Not sure about this one - I hope its true but I had also seen several studies that state women who breast feed are far less likely to ever develop breast cancer. I breast fed both of my children for 6 months each, as did all of the 8 women in my support group. One has had a recurrence, blessedly so far the rest of us have not. ~ JennaView Thread
Haylen I just heard about this last night on Nightly News. I don't currently take aspirin, only occasional tylenols when necessary, but I do want to get thoughts from my pcp. It sounds too good to be true!~ It would be wonderful if this can help people combat these damn diseases!
These girls have said it all - I personally think it boils down to insurance companies not wanting to pay. I supposedly have no family history but have a daughter. I am told I don't have a hereditary breast cancer but how do they really know? What if I am the start of something? I feel she should be screened at 35, but will probably get a hard time about that. 50 is ridiculous with this disease running rampid. Every time I turn around I hear someone new with the diagnosis. This is a real sore spot for sure. Ya, a shortage of taxol is absolutely inexcusable. They DO have us by the short hairs, and some of us no hairs! I am trying to be funny, but this subject is a super sore spot, along with the need for better screening equipment at facilities. OK, back to work now before I throw this computer out a window LOL!!! JennaView Thread
Judy, There is a show air tonight at 9pm est that sounds interesting. I hope it doesn't fluff things. I am out with friends for dinner but will tune in if I am back on time.
You are so right, it is up to us warrior to spread the word on all we know. Even diet suggestions would be so helpful, but I got lines like "just eat what tastes good" - really???? My girlfriend who had gone thru chemo 2 years before me was a lifesaver suggesting things that tasted good thru the various chemos. As good as my docs are, sometimes I feel that there are so many of us, we are just another number. Here is the blerb about the show:
Jennifer Aniston, Demi Moore, Alicia Keys, Patricia Clarkson, Tony Shaloub and Jeffrey Tambor are just some of the stars attached to Lifetime's special breast cancer series "Five." The show debuts tonight at 9 p.m. EDT. According to Lifetime: The groundbreaking original movie "Five" is an anthology of five short films exploring the impact of breast cancer on people's lives. "Five" highlights the shared experience each short film's title character endures from the moment of diagnosis, through an interconnected story arc that uses humor and drama to focus on the effect breast cancer and its different stages of diagnosis.
Never apologize for feeling so strongly about educating women - it is so very important! The bottom of the birdcage sounds great - hopefully for tons of women!!! JennaView Thread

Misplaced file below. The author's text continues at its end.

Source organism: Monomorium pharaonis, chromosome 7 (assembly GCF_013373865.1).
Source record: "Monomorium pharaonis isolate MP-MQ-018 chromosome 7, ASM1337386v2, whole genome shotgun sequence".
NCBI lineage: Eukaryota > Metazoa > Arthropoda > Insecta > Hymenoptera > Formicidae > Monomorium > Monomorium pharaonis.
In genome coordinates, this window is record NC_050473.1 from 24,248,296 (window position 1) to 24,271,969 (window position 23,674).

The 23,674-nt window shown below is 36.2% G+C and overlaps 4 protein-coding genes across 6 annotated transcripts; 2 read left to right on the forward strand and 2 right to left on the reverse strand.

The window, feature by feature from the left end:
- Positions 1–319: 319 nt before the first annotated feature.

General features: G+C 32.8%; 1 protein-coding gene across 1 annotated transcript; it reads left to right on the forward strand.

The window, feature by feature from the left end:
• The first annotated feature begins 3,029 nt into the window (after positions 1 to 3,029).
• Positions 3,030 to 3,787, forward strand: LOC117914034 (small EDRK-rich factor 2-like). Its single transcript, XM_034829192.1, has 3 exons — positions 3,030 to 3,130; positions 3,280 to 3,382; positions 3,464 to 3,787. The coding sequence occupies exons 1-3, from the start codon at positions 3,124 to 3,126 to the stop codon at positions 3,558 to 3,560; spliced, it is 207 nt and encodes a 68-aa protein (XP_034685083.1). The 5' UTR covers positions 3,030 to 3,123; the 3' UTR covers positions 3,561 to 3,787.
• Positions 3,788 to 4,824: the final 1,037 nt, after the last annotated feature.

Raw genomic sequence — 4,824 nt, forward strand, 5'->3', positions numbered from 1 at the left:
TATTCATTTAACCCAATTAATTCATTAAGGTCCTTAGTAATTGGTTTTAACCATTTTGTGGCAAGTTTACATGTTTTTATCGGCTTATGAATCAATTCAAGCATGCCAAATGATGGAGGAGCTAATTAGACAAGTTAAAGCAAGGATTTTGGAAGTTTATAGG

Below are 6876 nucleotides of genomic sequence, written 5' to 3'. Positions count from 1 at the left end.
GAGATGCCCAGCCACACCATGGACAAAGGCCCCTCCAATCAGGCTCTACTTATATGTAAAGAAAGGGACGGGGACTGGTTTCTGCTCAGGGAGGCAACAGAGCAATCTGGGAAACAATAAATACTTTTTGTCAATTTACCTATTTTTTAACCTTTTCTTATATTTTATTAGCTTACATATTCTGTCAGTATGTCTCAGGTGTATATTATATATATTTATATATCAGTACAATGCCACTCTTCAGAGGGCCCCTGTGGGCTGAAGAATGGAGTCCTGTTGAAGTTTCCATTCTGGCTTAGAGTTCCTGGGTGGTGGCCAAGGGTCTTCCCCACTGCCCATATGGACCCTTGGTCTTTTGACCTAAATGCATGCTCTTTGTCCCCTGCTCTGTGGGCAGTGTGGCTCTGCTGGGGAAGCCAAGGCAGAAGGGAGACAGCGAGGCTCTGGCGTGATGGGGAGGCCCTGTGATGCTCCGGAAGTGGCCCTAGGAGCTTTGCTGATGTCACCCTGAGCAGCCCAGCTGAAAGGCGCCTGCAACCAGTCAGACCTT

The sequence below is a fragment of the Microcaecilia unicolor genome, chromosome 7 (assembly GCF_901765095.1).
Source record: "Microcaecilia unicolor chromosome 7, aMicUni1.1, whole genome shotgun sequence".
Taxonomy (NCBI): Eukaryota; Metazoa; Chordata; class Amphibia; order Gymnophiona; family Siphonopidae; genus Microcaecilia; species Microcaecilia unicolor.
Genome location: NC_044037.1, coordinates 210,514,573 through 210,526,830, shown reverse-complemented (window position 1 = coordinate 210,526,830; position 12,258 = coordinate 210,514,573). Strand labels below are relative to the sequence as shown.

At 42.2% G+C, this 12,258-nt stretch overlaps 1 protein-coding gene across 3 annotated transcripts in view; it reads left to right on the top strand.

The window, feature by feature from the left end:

H Judy, I would add Christina Applegate to the list. I know she didn't have chemo, but did have a mastectomy and have seen her on talk shows looking fabulous and not getting into the nitty gritty of all there is to go thru and how this diagnosis, going thru chemo or not, changes your life forever. Kelly Tuthill, who is a local reporter in Boston on channel 5, did the best job explaining her journey of any "celebrity" that I know of. She did have chemo and her children were young. She let cameras in her home and explained all of her treatment program and all of the hell she went thru to bring awareness. She showed herself at her worst. She is a true warrior for her courage at showing herself in such a vulnerable state. There is a whole new language to learn when you hear your diagnosis. These celebrities could help so many women. Melissa Ethridge did an interview years ago when she was bald and going thru her personal hell, and I remember crying at her courage. This was long before I ever dreamed of being in a similar situation. JennaView Thread
It seems like everyone I know has a vitamin D deficiency. Mine was low, I had stage II invasive ductal carcinoma, no lymph node involvement. I am taking supplements and try to get out in the sunshine whenever possible, but living in New England makes if difficult. I go for the extra cup of milk and the extra spoonful of broccoli whenever possible, and just hope and pray my levels get better. Our bodies take a massive beating with chemo and radiation. tough to get back to normal, whatever that now means... just keep on trying and fighting!!!!! ~ JennaView Thread
I'm with you Cindy. I thought I had a good diet before my diagnosis, but have tried really hard to make improvements. I eat tons of blueberries now and add them to yogurt along with flax seed. I try and get an extra mouthful of veggies down at dinner, and only eat whole grain breads. It is exhausing as diet is always on my mind. I'm sure it helps, but I don't feel my eating habits contributed to my b.c. I was told by my oncologist that the good eating habits helped with chemo. Who really knows??? I also only buy organic milk now. I will NEVER give up chocolate though!!! Well, it does contain iron and calcium, right??? JennaView Thread